The state of Wisconsin hated Brett Favre when he un-retired and left Green Bay. After playing a bewildering season with the Jets — notable mostly for his sexting scandal — he signed on to play for the fierce Green Bay rival Minnesota Vikings.
It’s hard to overstate just how hard Wisconsin took this betrayal. I even contributed to a blog called BrentFavre.com that sold shirts with the slogan “We’ll never forget you, Brent.” The website tagline: “The blog borne from treachery.”
At the time, it seemed like Favre was the living embodiment of the line from Two Face: “You either die a hero or live long enough to see yourself become the villain.” It was difficult to imagine a more bitter divorce.
Around that time, there was a lot of talk about Favre’s legacy in Green Bay. The general consensus was it was tarnished if not broken beyond repair.
But I remember some pundit bringing up the example of Vince Lombardi, who had also left Green Bay on less than cordial terms. Apparently, it left a sour taste to locals after he left Wisconsin to coach the Redskins in his final years.
But in our collective state memory, Vince Lombardi is literally a saint. Time heals all wounds.
Of course, Favre eventually did come back to Lambeau to a hero’s welcome, bordering on the second coming.
Which brings me to George W. Bush.
Remember when George W. Bush started two wars and the financial market nearly melted down completely during his presidency? Those narratives were certainly thrown at Republicans back in the day, to the point that John McCain tried mightily to distance himself from Bush’s legacy and dismal 25% approval ratings during the 2008 campaign. But try as he might, Bush stuck like a weight around McCain’s neck.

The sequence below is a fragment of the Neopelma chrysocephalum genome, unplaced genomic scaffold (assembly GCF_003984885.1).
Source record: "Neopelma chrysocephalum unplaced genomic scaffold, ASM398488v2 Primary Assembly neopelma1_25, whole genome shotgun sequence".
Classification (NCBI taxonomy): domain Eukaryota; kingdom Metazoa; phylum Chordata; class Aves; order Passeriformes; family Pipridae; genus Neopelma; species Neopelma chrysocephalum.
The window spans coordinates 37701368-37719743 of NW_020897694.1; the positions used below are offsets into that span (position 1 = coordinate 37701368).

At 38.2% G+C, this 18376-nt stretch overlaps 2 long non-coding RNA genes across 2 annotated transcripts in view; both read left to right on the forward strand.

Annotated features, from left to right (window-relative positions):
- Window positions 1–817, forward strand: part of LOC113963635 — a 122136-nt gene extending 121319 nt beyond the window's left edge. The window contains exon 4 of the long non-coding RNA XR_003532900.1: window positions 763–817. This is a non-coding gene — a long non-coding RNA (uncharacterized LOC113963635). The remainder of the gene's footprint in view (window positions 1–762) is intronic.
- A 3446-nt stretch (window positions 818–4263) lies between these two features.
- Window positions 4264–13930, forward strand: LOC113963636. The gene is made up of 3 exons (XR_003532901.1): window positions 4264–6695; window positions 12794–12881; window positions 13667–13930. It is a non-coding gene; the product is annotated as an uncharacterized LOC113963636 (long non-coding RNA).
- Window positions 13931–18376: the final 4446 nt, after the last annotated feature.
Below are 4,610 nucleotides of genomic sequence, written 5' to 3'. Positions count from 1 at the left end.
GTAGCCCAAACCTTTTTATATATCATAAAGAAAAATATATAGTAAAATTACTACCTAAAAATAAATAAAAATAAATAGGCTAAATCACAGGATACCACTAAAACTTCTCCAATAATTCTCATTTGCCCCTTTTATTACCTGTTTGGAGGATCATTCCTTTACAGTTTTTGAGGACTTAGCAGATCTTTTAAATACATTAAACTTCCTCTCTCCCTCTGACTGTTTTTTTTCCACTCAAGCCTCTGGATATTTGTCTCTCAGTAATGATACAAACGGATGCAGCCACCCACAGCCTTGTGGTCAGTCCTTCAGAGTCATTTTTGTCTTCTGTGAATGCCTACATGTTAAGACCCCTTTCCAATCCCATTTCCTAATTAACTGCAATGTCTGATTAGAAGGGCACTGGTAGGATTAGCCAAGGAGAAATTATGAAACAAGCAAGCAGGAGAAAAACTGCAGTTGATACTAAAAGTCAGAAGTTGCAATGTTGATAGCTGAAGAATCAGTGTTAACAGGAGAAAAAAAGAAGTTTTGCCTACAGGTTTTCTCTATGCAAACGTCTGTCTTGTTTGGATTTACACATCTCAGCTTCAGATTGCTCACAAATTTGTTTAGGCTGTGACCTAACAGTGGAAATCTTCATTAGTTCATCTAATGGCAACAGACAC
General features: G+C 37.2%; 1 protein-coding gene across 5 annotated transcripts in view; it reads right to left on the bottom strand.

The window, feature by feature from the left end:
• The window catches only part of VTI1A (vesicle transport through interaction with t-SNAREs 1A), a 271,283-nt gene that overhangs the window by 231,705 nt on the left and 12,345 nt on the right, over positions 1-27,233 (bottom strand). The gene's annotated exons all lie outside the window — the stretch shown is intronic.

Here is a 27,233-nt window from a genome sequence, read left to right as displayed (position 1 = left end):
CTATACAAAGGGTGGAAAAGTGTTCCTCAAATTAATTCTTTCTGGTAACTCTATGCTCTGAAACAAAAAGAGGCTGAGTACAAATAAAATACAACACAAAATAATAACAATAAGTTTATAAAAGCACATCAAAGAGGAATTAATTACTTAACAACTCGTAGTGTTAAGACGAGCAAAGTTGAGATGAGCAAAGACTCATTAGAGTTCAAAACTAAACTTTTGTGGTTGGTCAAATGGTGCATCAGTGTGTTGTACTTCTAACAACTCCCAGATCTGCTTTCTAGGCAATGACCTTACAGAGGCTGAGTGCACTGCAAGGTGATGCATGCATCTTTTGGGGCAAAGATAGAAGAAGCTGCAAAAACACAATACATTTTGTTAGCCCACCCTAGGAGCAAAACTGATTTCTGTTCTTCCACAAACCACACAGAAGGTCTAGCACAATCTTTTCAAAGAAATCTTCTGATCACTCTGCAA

“You will hear from my opponent’s campaign in every speech, every interview, every press release that I’m running for President Bush’s third term,” McCain said, trying to pre-empt one of the central Democratic strategies of tying McCain to the unpopular president. “You will hear every policy of the president described as the Bush-McCain policy.”
UPDATE: McCain now embraces Bush as “my friend.”
But now it seems like the Bush legacy has shifted, at least to progressives. George W. Bush’s Iraq War was only brought up as a negative during the 2016 election… by the Republican candidate who said he never supported it.
In the years following his presidency, Bush largely disappeared during the public view. He faded from our collective memories surprisingly fast.
But now, suddenly, he’s back on the scene, with a personal art exhibit, making quirky visits on Ellen, saying strong words defending the importance of the free press and expressing affection for Michelle Obama. And progressives are embracing him.
what is going on here.
Of course, Bush’s rehabilitation act — at least with progressives — isn’t new. And there’s still plenty of time to determine his legacy. But time has been generous to many presidents who left office in low esteem, such as Harry Truman and Jimmy Carter.
Maybe it’s a PR campaign. Maybe partisan lines are being redrawn. Maybe it’s the passage of time. Maybe it’s all of that, or none of that. I don’t know.
But I think Two Face got it half right.
You can either die a villain, or live long enough to see yourself become the hero.